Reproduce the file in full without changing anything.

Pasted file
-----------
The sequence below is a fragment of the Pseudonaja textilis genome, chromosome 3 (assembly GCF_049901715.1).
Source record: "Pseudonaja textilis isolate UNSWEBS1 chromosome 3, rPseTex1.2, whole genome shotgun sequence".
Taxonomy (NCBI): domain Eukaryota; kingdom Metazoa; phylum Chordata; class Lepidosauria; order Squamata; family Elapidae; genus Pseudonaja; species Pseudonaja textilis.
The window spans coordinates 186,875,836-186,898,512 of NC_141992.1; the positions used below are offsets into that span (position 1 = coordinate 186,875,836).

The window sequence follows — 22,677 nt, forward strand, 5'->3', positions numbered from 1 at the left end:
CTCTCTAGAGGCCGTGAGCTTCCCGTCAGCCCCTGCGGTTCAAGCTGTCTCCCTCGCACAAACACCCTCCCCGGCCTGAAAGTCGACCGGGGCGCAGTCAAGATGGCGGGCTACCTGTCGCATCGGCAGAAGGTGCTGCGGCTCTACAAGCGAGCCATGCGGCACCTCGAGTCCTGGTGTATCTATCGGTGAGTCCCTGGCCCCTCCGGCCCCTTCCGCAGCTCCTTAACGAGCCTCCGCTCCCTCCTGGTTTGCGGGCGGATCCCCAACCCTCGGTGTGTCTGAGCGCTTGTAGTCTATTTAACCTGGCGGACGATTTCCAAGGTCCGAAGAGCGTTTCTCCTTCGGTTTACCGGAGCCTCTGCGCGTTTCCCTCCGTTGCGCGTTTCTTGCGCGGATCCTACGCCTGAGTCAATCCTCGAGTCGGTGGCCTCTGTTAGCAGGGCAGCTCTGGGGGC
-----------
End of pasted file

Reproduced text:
The sequence below is a fragment of the Pseudonaja textilis genome, chromosome 3 (assembly GCF_049901715.1).
Source record: "Pseudonaja textilis isolate UNSWEBS1 chromosome 3, rPseTex1.2, whole genome shotgun sequence".
Taxonomy (NCBI): domain Eukaryota; kingdom Metazoa; phylum Chordata; class Lepidosauria; order Squamata; family Elapidae; genus Pseudonaja; species Pseudonaja textilis.
The window spans coordinates 186,875,836-186,898,512 of NC_141992.1; the positions used below are offsets into that span (position 1 = coordinate 186,875,836).

The window sequence follows — 22,677 nt, forward strand, 5'->3', positions numbered from 1 at the left end:
CTCTCTAGAGGCCGTGAGCTTCCCGTCAGCCCCTGCGGTTCAAGCTGTCTCCCTCGCACAAACACCCTCCCCGGCCTGAAAGTCGACCGGGGCGCAGTCAAGATGGCGGGCTACCTGTCGCATCGGCAGAAGGTGCTGCGGCTCTACAAGCGAGCCATGCGGCACCTCGAGTCCTGGTGTATCTATCGGTGAGTCCCTGGCCCCTCCGGCCCCTTCCGCAGCTCCTTAACGAGCCTCCGCTCCCTCCTGGTTTGCGGGCGGATCCCCAACCCTCGGTGTGTCTGAGCGCTTGTAGTCTATTTAACCTGGCGGACGATTTCCAAGGTCCGAAGAGCGTTTCTCCTTCGGTTTACCGGAGCCTCTGCGCGTTTCCCTCCGTTGCGCGTTTCTTGCGCGGATCCTACGCCTGAGTCAATCCTCGAGTCGGTGGCCTCTGTTAGCAGGGCAGCTCTGGGGGC